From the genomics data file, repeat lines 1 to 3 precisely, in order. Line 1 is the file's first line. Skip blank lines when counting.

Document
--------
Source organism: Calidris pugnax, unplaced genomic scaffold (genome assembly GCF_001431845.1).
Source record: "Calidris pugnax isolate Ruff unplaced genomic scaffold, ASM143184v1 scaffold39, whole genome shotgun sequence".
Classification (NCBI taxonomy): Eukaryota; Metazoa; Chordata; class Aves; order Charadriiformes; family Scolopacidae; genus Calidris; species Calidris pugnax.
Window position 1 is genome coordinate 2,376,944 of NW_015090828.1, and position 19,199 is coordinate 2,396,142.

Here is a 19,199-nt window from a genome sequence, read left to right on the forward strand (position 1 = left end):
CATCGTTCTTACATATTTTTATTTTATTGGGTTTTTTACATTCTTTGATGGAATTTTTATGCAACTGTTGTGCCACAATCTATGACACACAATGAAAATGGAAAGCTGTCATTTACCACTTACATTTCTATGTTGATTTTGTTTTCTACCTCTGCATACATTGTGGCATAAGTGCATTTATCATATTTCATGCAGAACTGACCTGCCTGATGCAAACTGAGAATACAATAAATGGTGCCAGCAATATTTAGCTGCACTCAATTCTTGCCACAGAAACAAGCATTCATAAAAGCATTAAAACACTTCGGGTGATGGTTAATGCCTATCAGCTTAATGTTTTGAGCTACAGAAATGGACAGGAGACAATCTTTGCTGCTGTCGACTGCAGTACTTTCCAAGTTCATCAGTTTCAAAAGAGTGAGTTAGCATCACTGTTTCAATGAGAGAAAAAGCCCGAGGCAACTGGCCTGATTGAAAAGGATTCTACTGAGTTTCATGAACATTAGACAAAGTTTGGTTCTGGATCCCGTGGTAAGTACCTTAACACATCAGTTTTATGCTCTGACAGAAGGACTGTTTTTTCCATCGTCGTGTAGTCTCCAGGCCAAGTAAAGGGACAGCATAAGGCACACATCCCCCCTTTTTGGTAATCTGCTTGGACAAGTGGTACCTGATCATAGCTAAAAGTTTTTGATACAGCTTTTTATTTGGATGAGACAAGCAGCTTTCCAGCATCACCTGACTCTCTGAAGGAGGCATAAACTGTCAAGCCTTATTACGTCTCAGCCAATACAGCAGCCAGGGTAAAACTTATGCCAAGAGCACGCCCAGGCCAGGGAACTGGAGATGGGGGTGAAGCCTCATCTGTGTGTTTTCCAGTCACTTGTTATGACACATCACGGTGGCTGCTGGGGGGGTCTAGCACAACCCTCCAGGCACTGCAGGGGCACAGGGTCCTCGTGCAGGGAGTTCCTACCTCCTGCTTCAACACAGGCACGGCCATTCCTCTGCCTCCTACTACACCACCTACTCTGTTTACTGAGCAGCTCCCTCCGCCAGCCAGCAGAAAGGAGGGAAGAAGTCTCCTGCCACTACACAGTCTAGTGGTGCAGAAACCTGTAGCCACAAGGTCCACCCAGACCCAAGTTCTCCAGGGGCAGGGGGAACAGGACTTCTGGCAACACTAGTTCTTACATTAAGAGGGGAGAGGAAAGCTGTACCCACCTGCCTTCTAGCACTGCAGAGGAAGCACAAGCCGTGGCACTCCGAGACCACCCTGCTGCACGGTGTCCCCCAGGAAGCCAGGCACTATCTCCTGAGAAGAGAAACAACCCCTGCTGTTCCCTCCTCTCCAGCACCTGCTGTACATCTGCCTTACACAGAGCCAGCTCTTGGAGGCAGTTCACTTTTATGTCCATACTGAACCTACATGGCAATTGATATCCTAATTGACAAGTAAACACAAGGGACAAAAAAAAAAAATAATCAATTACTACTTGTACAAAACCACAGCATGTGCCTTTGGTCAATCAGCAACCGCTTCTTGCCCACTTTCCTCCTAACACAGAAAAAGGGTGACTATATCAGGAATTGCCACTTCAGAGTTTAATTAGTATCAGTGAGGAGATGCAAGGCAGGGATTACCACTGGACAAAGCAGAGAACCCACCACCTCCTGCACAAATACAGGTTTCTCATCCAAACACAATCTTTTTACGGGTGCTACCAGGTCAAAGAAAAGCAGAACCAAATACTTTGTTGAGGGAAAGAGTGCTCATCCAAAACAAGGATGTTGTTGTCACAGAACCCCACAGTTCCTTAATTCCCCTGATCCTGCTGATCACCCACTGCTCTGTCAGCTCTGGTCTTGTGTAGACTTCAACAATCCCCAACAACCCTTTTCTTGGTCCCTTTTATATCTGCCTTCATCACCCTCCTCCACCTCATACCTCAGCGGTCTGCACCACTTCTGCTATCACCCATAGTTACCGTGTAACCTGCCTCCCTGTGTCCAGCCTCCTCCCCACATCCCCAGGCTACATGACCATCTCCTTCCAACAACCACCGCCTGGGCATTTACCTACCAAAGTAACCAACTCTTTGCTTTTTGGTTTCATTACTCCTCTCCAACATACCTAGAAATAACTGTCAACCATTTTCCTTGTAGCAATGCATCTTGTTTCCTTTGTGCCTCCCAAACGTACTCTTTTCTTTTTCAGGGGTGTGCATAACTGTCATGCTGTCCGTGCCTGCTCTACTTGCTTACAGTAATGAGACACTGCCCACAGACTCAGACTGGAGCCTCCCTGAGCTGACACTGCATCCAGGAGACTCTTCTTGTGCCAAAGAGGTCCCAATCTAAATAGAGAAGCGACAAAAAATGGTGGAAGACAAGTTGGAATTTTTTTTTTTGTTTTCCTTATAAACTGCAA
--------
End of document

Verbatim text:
Source organism: Calidris pugnax, unplaced genomic scaffold (genome assembly GCF_001431845.1).
Source record: "Calidris pugnax isolate Ruff unplaced genomic scaffold, ASM143184v1 scaffold39, whole genome shotgun sequence".
Classification (NCBI taxonomy): Eukaryota; Metazoa; Chordata; class Aves; order Charadriiformes; family Scolopacidae; genus Calidris; species Calidris pugnax.